Why another book on applied deep learning? That is the question I asked myself before starting to write this volume. After all, do a Google search on the subject, and you will be overwhelmed by the huge number of results. The problem I encountered, however, is that I found material only to implement very basic models on very simple datasets. Over and over again, the same problems, the same hints, and the same tips are offered. If you want to learn how to classify the Modified National Institute of Standards and Technology (MNIST) dataset of ten handwritten digits, you are in luck. (Almost everyone with a blog has done that, mostly copying the code available on the TensorFlow web site). Searching for something else to learn how logistic regression works? Not so easy. How to prepare a dataset to perform an interesting binary classification? Even more difficult. I felt there was a need to fill this gap. I spent hours trying to debug models for reasons as silly as having the labels wrong. For example, instead of 0 and 1, I had 1 and 2, but no blog warned me about that. It is important to conduct a proper metric analysis when developing models, but no one teaches you how (at least not in material that is easily accessible). This gap needed to be filled. I find that covering more complex examples, from data preparation to error analysis, is a very efficient and fun way to learn the right techniques. In this book, I have always tried to cover complete and complex examples to explain concepts that are not so easy to understand in any other way. It is not possible to understand why it is important to choose the right learning rate if you don’t see what can happen when you select the wrong value. Therefore, I always explain concepts with real examples and with fully fledged and tested Python code that you can reuse. Note that the goal of this book is not to make you a Python or TensorFlow expert, or someone who can develop new complex algorithms. Python and TensorFlow are simply tools that are very well suited to develop models and get results quickly. Therefore, I use them. I could have used other tools, but those are the ones most often used by practitioners, so it makes sense to choose them. If you must learn, better that it be something you can use in your own projects and for your own career.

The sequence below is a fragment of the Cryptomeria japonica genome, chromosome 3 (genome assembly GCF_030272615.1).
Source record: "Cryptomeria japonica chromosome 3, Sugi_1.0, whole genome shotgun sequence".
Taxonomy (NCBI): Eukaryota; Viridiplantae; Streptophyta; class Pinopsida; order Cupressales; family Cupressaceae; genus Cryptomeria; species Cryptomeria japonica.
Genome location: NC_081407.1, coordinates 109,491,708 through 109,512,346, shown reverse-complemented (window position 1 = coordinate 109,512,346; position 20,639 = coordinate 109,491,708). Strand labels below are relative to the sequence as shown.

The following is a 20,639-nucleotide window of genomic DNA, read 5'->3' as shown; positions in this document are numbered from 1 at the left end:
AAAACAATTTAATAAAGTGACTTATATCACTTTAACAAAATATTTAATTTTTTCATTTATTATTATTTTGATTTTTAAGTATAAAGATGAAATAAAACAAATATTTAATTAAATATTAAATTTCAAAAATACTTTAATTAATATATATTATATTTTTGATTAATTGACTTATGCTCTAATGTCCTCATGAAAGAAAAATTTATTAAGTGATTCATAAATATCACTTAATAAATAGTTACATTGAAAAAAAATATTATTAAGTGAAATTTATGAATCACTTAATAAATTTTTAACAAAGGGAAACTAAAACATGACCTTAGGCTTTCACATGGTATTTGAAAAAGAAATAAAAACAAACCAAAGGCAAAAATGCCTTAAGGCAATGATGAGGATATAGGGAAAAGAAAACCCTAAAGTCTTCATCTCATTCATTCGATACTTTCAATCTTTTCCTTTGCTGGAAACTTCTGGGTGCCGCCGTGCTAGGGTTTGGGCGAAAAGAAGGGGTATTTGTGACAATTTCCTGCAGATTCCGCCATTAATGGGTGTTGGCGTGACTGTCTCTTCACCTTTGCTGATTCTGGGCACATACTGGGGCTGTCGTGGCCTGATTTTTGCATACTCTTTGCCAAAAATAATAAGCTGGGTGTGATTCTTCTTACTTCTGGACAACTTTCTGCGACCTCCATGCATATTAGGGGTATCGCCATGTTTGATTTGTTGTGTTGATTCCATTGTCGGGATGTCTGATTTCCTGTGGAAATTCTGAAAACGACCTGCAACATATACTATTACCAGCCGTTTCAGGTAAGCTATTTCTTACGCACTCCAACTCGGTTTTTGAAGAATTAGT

The goal of this book is to let you see more advanced material with new eyes. I cover the mathematical background as much as I can, because I feel that it is necessary for a complete understanding of the difficulties and reasoning behind many concepts. You cannot comprehend why a large learning rate will make your model (strictly speaking, the cost function) diverge, if you don’t know how the gradient descent algorithm works mathematically. In all real-life projects, you will not have to calculate partial derivatives or complex sums, but you will have to understand them to be able to evaluate what can work and what cannot (and especially why). Appreciating why a library such as TensorFlow makes your life easier is only possible if you try to develop a trivial model with one neuron from scratch. It is a very instructive thing to do, and I will show you how in Chapter 10. Once you have done it once, you will remember it forever, and you will really appreciate libraries such as TensorFlow.